Nold then taught the students to analyze the specimens at the molecular level. They extracted mitochondrial DNA and looked for patterns of mitochondrial sequence variation—differences at this level would represent big differences at the species level.

Their research proved that Bomar’s hunch was correct. The grasshopper specimen turned out to be a new species, which has been named Melanoplus lockwoodi.

Current students also are working on a growing number of health science-related projects, especially in the area of biotechnology, with assistant professor Michael Pickart.

Pickart and his students use genomics technology in models of stem cells, artificial tissues and zebrafish to investigate human health and disease. They are collaborating with Marshfield Clinic and other medical institutions to pursue technological advances in organ and tissue development, regenerative medicine and cancer.

This past summer, two applied science students—Heather Patnode and Becky Valaske—chose to pursue a cooperative education experience with one of Pickart’s colleagues at the Institute of Genomics and Integrative Biology in Delhi, India.

"I feel honored to have worked in India, and for such an esteemed institution as IGIB," Patnode said.

The institute is one of the premier laboratories under the Council of Scientific and Industrial Research, a governmental agency in India. The institute carries out research and development activities, focusing mainly on genomics and bioinformatics.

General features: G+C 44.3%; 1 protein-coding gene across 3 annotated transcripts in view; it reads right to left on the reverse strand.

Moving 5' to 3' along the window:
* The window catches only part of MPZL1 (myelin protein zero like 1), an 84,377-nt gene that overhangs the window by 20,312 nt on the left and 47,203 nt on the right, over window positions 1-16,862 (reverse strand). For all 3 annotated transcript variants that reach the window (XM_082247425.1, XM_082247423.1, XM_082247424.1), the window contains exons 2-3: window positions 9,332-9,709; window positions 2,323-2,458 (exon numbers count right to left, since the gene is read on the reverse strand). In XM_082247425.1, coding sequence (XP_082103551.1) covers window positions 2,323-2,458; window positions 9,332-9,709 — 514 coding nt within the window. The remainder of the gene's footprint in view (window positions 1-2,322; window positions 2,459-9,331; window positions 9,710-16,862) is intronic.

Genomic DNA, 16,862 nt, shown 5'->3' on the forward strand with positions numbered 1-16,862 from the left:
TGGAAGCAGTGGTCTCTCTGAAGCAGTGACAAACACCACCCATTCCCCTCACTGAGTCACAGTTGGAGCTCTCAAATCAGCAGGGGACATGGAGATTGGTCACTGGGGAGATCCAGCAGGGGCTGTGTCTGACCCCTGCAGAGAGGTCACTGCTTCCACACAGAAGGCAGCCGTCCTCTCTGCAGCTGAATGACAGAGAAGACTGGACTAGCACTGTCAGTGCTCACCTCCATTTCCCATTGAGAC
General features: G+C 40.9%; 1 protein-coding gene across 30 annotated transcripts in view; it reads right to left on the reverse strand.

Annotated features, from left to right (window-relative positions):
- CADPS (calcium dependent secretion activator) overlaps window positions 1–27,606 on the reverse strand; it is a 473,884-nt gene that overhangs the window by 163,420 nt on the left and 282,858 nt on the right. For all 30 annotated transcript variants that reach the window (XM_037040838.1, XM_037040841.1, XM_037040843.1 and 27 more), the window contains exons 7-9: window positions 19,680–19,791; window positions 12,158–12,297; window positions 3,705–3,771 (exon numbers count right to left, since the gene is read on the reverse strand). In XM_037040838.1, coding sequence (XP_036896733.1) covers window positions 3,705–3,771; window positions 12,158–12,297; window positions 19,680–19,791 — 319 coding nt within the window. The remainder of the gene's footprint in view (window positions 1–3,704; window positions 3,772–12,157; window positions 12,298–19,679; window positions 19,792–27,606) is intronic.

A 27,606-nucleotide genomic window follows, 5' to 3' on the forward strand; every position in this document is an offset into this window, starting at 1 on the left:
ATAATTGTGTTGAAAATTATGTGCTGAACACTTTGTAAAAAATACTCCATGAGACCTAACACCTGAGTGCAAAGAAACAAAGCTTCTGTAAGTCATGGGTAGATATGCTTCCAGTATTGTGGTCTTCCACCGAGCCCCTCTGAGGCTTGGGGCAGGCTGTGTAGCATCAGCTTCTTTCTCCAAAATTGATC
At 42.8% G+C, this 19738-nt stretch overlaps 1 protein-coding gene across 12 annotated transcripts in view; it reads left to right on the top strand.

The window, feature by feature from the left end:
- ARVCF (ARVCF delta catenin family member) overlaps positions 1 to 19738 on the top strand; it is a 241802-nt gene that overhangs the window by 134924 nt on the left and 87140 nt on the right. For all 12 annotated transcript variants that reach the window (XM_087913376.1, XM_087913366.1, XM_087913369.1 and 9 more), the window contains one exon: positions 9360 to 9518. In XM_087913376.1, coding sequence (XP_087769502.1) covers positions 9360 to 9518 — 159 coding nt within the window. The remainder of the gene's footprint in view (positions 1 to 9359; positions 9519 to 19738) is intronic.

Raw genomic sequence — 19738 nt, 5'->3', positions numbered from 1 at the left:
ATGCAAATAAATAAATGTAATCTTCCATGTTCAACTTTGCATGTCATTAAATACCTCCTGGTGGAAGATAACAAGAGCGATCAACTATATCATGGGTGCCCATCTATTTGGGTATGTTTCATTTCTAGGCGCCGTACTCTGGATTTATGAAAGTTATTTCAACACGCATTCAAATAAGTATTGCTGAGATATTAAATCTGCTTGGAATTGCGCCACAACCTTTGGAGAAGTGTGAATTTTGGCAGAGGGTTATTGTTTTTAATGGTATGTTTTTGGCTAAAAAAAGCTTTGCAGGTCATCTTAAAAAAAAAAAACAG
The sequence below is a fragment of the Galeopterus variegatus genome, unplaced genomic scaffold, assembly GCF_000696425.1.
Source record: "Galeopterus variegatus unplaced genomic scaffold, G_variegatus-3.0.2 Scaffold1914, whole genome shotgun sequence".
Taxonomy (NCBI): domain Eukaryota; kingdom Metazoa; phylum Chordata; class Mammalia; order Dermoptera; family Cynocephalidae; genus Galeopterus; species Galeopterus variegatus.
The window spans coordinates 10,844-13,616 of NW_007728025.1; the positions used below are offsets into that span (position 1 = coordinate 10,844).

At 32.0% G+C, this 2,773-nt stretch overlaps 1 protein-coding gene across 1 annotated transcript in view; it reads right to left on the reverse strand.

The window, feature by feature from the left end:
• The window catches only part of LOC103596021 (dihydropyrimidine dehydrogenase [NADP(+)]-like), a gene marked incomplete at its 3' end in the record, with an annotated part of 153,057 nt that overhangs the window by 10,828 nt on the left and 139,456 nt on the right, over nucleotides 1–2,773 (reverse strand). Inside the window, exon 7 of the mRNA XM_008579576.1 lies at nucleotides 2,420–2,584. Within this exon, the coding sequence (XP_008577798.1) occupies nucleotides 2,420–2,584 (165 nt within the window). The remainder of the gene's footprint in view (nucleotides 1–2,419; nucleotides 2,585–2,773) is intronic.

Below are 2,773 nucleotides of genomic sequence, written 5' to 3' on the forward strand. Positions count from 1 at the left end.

Patnode and Valaske’s co-op project was in the area of biophysical research. They worked with zebrafish as a model organism and performed laboratory duties such as making solutions, stocking materials needed for daily use, using equipment, performing experiments and attending meetings.

"The most important benefit of this internship is that I got to experience what it is like to have a position in a working biotechnology lab," Patnode said. "I was given a project to complete, and I was the leader of that project. With the guidance of my supervisors, I was given instructions and the tools I needed to fulfill the job. The planning and execution was up to me."

Several courses at UW-Stout prepared the students for the co-op experience. Prior to their work at the institute in India, they were able to complete coursework in biotechnology, advanced biotechnology, molecular biology, biochemistry and issues for scientific professionals.

However, co-op experiences in working laboratories teach students more than a single class or a single experiment can teach.

"Completing a project from start to finish takes an amazing amount of planning and focus," Patnode said. "Solutions and materials were not ready-made for my use—I had to make them. I had to arrange for everything from a pH meter, to a nutator, to new chemicals, to the making of baskets for the embryos before I could get started. I took most of these things for granted at Stout because they were all readily available."